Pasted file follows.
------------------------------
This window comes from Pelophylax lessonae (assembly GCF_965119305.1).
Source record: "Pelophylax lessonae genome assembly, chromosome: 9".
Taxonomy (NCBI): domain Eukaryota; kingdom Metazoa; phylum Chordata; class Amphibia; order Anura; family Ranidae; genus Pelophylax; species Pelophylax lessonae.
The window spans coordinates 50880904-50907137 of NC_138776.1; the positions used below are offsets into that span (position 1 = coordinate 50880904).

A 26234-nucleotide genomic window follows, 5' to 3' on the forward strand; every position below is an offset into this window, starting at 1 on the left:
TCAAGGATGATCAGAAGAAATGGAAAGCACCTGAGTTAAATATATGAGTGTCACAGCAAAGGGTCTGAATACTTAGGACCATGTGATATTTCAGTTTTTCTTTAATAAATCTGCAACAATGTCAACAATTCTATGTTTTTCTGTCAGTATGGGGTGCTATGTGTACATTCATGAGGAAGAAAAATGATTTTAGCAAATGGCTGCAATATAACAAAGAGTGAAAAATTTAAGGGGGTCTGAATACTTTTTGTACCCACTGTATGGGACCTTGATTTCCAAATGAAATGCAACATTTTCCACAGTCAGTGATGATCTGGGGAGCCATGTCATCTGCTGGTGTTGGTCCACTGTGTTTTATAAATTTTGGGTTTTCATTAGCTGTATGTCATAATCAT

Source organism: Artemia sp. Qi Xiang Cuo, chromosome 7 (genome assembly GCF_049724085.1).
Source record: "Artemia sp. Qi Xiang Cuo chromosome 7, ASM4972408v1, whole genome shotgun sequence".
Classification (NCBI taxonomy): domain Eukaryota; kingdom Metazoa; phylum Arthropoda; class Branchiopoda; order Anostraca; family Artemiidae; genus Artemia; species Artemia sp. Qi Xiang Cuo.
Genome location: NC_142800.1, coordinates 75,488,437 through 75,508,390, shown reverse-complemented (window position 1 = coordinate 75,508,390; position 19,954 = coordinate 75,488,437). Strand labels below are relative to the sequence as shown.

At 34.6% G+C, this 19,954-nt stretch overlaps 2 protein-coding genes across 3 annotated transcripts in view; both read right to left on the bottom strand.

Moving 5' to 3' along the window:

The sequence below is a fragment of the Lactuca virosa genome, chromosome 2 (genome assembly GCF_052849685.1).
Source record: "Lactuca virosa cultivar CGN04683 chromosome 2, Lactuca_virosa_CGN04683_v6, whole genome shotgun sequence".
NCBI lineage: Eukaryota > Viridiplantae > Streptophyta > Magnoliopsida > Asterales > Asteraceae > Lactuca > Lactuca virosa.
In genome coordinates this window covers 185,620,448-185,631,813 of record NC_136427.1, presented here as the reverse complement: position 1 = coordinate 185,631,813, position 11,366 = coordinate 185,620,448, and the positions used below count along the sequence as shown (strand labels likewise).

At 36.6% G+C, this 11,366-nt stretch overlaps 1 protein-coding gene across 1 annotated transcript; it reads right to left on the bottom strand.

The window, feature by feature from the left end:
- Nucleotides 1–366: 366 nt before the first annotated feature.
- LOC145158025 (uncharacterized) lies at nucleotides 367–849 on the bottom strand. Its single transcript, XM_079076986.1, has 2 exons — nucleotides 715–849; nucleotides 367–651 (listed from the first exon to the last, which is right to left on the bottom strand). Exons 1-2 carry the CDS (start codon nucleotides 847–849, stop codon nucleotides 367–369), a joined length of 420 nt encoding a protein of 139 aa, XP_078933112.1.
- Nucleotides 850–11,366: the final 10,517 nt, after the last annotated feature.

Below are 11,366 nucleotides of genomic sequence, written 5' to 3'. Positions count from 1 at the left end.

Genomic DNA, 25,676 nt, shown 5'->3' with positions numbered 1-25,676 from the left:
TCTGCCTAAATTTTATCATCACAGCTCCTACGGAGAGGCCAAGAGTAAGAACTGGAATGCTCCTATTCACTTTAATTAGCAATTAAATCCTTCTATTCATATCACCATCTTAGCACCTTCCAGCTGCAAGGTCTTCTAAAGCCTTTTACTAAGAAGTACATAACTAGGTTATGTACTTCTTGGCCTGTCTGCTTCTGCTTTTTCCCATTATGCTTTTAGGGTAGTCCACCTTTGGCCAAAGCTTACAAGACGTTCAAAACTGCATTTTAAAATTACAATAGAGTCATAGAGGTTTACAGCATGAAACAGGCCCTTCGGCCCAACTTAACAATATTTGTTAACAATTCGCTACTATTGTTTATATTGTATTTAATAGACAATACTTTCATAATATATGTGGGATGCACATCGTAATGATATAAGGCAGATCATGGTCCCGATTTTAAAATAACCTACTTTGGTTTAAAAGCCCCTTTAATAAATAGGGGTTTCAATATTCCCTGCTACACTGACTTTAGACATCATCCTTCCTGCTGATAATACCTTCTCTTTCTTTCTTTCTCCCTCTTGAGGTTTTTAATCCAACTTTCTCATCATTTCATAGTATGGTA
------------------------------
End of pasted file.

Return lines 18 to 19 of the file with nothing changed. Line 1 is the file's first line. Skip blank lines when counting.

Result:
The window, feature by feature from the left end:
- Nucleotides 1–366: 366 nt before the first annotated feature.